by Mark Gabrish Conlan • Copyright © 2009 by Mark Gabrish Conlan • All rights reserved
The movie the Bears San Diego showed two nights ago was Quentin Tarantino’s Inglourious Basterds — the deliberate misspelling was much discussed when the film was released theatrically (Tarantino gave a very rude I’m-not-going-to-tell-you response when he was asked about it in an interview) but appears to be a reflection of the virtually illiterate status of the central character, Tennessee moonshiner turned U.S. Army Lieutenant Aldo Raine (Brad Pitt), so named by Tarantino as a weird tribute to the mediocre 1950’s actor Aldo Ray. (Aldo Ray was the guy Harry Cohn wanted to play Robert E. Lee Prewitt in From Here to Eternity, even though Ray himself knew he wasn’t a good enough actor for the part — and so did the film’s director, Fred Zinnemann, who finally faced down Cohn and said, “Either Montgomery Clift plays Prewitt, or you can find yourself another director.”)
This isn’t a movie I would ordinarily have gone to see (or bought on DVD) — Charles and I had never seen a Quentin Tarantino movie before because we were put off by his reputation for insane amounts of violence, but Inglourious Basterds turned out to be a bad movie in a way neither of us were expecting: it was boring. The nasty stuff Tarantino is known for was certainly there — from a special effect that allows his World War II Allied commandos literally to scalp the Nazis they kill to some quite explosive, staccato scenes shot with an almost cartoon-like lack of affect (when a director like Sam Fuller with a real understanding of war, which he got from having been a combat soldier himself, does violence the effect is shocking in its revelation of the pointlessness of all this killing; when a guy like Tarantino, whose sole reference point seems to be other people’s movies, does it it’s just gratuitous and disgusting) — but it’s stuck in as arbitrarily like the sex scenes in a porn film, and compared to a porn film far more of Inglourious Basterds’ running time is taken up by boring reams of exposition to set up the action highlights.
Tarantino’s aesthetic as a director is never spend three seconds on a scene that can be stretched to last three minutes, with the result that a basic plot that a hack “B” director from the 1940’s could have got on and off screen in a little over an hour here lasts 153 minutes. (In fact, some “B” filmmakers in the 1940’s did get this type of story on and off screen in a little over an hour in a similarly plotted film called Hitler: Dead or Alive, in which a rich American offers $1 million to the first hit man who can off Hitler — and in the final scene Hitler does indeed die, but is replaced by a double without either the German people or anyone else being the wiser. Tarantino actually mentioned this film as an influence in an interview.) Oddly, the first “chapter” of Inglourious Basterds is by far the best part of the film: a Jewish family named Dreyfus is being sheltered on the farm of another (non-Jewish) family in the French countryside, and the establishing images at the start of the movie look like Millet’s paintings of French rural life (kudos to Tarantino and cinematographer Robert Richardson for not shooting these scenes in past-is-brown orthodoxy) and give a haunting quality to the opening scenes.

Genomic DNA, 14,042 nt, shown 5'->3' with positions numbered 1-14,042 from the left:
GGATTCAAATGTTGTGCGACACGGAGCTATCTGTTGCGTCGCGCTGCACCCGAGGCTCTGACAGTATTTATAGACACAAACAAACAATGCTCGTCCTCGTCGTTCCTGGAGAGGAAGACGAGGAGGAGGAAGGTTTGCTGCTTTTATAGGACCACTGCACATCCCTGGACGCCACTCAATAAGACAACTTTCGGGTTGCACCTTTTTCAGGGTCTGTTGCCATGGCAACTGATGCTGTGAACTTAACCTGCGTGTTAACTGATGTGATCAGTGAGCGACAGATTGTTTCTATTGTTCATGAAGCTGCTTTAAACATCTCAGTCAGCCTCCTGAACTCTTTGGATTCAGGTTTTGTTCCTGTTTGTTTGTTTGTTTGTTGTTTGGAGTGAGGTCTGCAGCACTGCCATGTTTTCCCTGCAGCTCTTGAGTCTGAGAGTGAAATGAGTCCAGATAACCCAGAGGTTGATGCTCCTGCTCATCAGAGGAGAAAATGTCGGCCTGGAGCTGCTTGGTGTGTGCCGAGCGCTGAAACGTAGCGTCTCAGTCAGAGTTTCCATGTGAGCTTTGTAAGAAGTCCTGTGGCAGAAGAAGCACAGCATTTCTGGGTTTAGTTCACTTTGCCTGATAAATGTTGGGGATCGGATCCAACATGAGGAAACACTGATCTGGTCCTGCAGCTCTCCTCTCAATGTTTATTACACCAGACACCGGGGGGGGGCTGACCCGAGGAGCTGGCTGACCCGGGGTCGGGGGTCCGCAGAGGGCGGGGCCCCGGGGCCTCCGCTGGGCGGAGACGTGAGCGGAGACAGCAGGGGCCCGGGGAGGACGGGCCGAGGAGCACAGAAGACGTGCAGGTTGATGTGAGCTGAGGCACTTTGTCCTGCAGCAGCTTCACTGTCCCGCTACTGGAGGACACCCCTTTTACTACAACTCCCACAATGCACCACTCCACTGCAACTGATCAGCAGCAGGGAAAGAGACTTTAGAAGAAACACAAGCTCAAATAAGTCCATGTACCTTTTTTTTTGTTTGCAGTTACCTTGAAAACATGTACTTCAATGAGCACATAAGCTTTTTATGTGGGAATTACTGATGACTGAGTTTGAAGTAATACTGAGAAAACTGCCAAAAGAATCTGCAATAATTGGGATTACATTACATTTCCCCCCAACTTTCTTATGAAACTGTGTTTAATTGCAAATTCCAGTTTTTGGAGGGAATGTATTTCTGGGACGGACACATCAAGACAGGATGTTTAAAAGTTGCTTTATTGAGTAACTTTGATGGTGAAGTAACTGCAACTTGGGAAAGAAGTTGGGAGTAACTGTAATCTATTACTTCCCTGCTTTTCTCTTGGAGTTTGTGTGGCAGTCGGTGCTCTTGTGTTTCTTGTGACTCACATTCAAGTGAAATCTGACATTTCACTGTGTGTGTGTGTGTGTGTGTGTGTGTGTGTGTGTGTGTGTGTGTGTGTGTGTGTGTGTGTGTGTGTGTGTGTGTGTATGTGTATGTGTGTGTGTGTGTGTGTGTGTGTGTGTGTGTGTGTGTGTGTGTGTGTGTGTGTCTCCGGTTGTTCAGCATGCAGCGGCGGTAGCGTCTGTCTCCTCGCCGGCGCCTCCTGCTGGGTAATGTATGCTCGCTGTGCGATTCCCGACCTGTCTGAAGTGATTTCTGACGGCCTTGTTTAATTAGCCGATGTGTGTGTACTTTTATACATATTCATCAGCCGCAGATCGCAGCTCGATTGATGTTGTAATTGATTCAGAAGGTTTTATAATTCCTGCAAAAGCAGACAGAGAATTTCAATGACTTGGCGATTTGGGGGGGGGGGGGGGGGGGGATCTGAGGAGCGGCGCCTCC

The farm is visited by SS Col. Hans Linda (Christoph Waltz, whose quiet, understated villainy steals the film straight out from under Brad Pitt and the other better-known actors), who in a series of extraordinarily subtle (at least by Tarantino standards) scenes worms out of the farmer that he’s hiding Jews under the floorboards of the farmhouse. Linda calls in his squad and four of the five Dreyfus family members are killed immediately. The fifth, Shosanna Dreyfus (Mélanie Laurent), escapes and turns up two “chapters” later running a movie theatre in Paris she inherited from an aunt and uncle. Meanwhile, the U.S. Army forms a unit called the “Basterds,” a group of commandos whose assignment is to kill “Nazis” (by which they mean anyone in the German military, whether they’re card-carrying Party members or not) and rack up as high a body count as possible. The unit is headed by Lt. Aldo Raine (Brad Pitt) and includes a motley group of people — including a renegade German sergeant, Hugo Stiglitz (Til Schweiger), who killed 13 German servicemembers (whether by accident or out of disgust with Nazism is a plot point Tarantino, ordinarily so forthcoming in his exposition, never lets us in on) — who tear up the German countryside and are as deceitful as the people they’re up against, making deals for surrender and then double-crossing the Germans who try to surrender to them and blowing them away again.